First shoe drops for Doyle
In Madison, where the State Journal and Capital Times have spent decades smiping at each other and taking opposite sides on almost every issue, people take notice on the rare occasions when a political candidate is endorsed by both papers.
Here's the first:
State better off with DoyleThat's a surprise. Unless the Cap Times mischievously decides to go Green (party, not candidate), Doyle will get them both. That's usually a harbinger of victory -- not because they have statewide influence (they clearly don't), but because it is a sign that some consensus is emerging among those of very different views.
A Wisconsin State Journal editorial, Sunday, October 29, 2006
Wisconsin is better off than it was four years ago.
That's a simple yet powerful reason for re-electing Gov. Jim Doyle to a second term.
Doyle, a Democrat, deserves a measure of credit for Wisconsin's progress in economic development, education and health care.
Doyle inherited a record state budget deficit and sluggish economy when he took office in January 2003. He also faced a hostile Republican-run Legislature and an entrenched state bureaucracy wary of change and reductions.
State government still has significant money problems. Yet Doyle has responsibly made difficult and sometimes unpopular decisions to help the state improve and prosper.
Just weeks into the job, Doyle proposed eliminating thousands of state government jobs. He called for a virtual freeze in general spending and a smaller percentage of aid to public schools. The painful and dramatic actions were needed to balance the state's books.
By his second budget, Doyle managed to restore the state's commitment to paying for two- thirds of school costs. And at the Legislature's urging, he adopted spending limits on local governments to ease property taxes.
Significantly, Doyle kept his promise not to raise taxes. Instead, working with the Legislature, he eliminated a tax that had punished multi-state businesses for creating jobs in Wisconsin.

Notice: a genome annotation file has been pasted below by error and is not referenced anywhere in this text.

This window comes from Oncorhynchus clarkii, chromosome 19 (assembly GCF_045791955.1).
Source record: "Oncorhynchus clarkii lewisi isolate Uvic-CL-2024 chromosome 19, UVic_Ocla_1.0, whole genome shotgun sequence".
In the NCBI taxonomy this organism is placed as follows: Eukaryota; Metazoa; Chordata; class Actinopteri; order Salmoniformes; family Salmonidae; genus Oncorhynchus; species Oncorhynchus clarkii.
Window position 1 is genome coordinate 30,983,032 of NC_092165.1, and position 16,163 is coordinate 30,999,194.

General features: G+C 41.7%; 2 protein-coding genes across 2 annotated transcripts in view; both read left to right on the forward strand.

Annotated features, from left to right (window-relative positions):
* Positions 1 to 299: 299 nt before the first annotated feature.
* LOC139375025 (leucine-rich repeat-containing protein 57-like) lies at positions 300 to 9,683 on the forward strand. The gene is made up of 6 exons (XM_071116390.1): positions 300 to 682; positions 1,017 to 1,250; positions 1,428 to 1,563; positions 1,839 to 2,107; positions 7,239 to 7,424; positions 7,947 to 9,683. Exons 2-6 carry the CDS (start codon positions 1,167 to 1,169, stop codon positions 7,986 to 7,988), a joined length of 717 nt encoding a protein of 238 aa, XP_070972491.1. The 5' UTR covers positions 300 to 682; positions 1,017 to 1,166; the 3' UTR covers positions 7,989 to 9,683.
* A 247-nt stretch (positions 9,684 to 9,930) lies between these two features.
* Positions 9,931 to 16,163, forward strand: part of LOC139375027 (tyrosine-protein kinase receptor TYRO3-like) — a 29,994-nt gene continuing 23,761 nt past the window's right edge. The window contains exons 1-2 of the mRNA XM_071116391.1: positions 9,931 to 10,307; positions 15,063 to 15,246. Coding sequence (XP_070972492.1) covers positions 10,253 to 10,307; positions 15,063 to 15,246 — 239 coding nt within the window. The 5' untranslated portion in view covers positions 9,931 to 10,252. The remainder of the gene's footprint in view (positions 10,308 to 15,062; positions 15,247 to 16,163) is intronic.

Doyle has made decisions in a fair-minded way -- often disappointing the fringes of both major political parties.
For example, Doyle and the Legislature improved regulatory flexibility for the benefit of businesses and the environment. Doyle signed a reasonable cap on medical malpractice awards. In a bipartisan fashion, he helped ensure that the General Motors plant in Janesville stayed put.
Doyle has traveled with Wisconsin business leaders around the world to boost state exports. He supports ethanol to help farmers. And he is a champion of high technology, including embryonic stem cell research at UW-Madison.
Since Doyle's election four years ago, Wisconsin has gained more than 90,000 jobs, when seasonally adjusted. The state's per-capita income is rising. The vast majority of workers and more children in Wisconsin have health insurance.
Doyle's opponent, U.S. Rep. Mark Green, R- Green Bay, has some good ideas. But he has failed to make a compelling case for change at the top.
And while Green is not extreme, the Republican-run Legislature sometimes is.
Doyle stopped the Legislature from putting barriers between patients and the medications their doctors prescribe. Doyle made sure women, including university students, have easy access to birth control. Doyle vetoed legislation that would have allowed concealed handguns in shopping malls, movie theaters and on playgrounds.
The State Journal has certainly disagreed with some of Doyle's decisions, and we reserve the right to disagree with him in the future. Nevertheless, he has the state headed in the right direction. He deserves Wisconsin's support Nov. 7.